I agree that more diesels are part of the best short-term solution. Diesels are more efficient than gasoline engines, but less efficient that gasoline-electric hybrids. The emissions from diesels are generally cleaner than gasoline engines. And, they can run on vegetable oil waste with little or no modification.

      I’ve mentioned this here before. The railroads get incredible efficiency out of their locomotives because they are diesel-electric hybrids. They use diesel fuel to generate electricity, and use electricity to drive the wheels. Their commercials claiming they can move a tone of freight 480 miles on one gallon of fuel is an accurate claim. Try doing that in your SUV or your Prius.

      Reply
      1. Norm Ivey

        And because nuclear has zero CO2 emissions, it’s far more advantageous to drive an electric or hybrid in SC than in, say, North Carolina.

        Reply
          1. Norman Ivey

            Solar panels aren’t free, but electricity is cheaper than gasoline. The fuel cost is in the cost of the panels.

            If you have solar panels on your home, and you are tied to the grid (as most installations are), it matters not whether the sun is shining. You can charge anyway. If you are not tied to the grid, you will have a battery of storage cells that can be used to charge your car at any time including nights and cloudy days.

            Reply
            1. Brad Warthen Post author

              Speaking of which, I’m enjoying our own little solar panel innovation at Castle Warthen.

              My son has had these little lights on stakes along his driveway for some time. The kind that absorbs solar energy during the day and lights the driveway at night.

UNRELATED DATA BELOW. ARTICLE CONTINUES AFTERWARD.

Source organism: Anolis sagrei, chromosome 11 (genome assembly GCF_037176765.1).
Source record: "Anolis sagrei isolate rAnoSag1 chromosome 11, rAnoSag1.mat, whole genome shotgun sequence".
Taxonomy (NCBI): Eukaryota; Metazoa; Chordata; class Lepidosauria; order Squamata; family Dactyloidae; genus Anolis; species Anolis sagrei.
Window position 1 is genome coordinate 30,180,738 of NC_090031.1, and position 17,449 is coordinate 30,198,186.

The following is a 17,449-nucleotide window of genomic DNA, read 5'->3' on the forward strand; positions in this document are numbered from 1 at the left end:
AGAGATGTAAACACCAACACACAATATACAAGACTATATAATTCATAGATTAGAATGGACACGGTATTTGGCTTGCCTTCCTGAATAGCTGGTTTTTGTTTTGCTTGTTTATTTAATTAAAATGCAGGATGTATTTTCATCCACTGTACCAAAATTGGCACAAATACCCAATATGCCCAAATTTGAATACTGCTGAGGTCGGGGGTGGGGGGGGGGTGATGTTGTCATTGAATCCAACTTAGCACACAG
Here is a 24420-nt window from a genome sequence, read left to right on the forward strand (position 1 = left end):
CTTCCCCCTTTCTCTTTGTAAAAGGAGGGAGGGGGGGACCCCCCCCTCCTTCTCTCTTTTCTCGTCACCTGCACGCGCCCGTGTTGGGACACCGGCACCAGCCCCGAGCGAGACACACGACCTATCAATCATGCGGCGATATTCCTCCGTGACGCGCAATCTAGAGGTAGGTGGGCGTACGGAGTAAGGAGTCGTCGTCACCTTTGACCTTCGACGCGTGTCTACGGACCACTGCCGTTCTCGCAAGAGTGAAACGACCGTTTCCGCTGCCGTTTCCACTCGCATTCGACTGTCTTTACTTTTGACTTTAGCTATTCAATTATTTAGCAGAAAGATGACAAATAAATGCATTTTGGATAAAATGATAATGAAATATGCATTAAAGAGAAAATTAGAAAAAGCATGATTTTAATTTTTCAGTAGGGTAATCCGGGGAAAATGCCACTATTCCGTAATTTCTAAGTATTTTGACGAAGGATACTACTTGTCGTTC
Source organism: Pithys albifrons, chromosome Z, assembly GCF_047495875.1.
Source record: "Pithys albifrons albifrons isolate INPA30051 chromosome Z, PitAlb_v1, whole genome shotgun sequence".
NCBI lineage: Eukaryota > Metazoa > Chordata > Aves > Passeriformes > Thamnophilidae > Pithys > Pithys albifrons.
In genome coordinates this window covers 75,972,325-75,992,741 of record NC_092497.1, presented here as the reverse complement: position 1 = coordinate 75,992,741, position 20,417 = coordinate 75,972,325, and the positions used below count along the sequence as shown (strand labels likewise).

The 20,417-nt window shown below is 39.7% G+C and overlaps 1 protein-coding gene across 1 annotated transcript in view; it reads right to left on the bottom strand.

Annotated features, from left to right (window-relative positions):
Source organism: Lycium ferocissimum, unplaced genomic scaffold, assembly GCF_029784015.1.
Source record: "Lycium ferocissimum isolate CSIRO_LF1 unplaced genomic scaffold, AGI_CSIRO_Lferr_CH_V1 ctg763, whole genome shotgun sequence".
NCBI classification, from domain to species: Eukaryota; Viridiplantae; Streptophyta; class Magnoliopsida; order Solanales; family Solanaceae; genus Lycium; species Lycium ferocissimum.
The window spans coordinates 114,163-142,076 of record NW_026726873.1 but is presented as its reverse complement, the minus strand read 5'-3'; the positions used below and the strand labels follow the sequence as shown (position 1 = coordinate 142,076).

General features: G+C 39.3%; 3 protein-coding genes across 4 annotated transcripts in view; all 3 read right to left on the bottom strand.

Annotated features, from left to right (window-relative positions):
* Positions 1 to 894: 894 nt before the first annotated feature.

Apparently because we had admired his, he gave my wife a set of eight of them for Mother’s Day, which I immediately put together and installed along a dark sidewalk leading from our driveway to our front door.

              Each night since then, my wife and I go out to see it they’re lit after the sun goes down, and take great satisfaction from finding that they are, because we just think it’s so very COOL…

              Reply
              1. Norman Ivey

                A miniature example of what I am talking about with an off-the-grid setup. The solar cells charge the storage batteries which power the cells at night.

                Reply
      2. Mark Stewart

        Fisker Surf. That would have been a sweet answer to nobody’s need.

        Electric (or hybrid) cars will be a marginal play until someone makes a quantum leap in battery technology.

        Reply
        1. Norman Ivey

          Battery technology is improving every day. Toyota warranties its Prius battery for 8 years/100,000 miles.

          I think the real force that will drive adoption of hybrids will be gasoline prices. Just as the recent drop in fuel costs drove the sales of SUVs up, an increase in fuel prices will drive up the sales of hybrids.

          Reply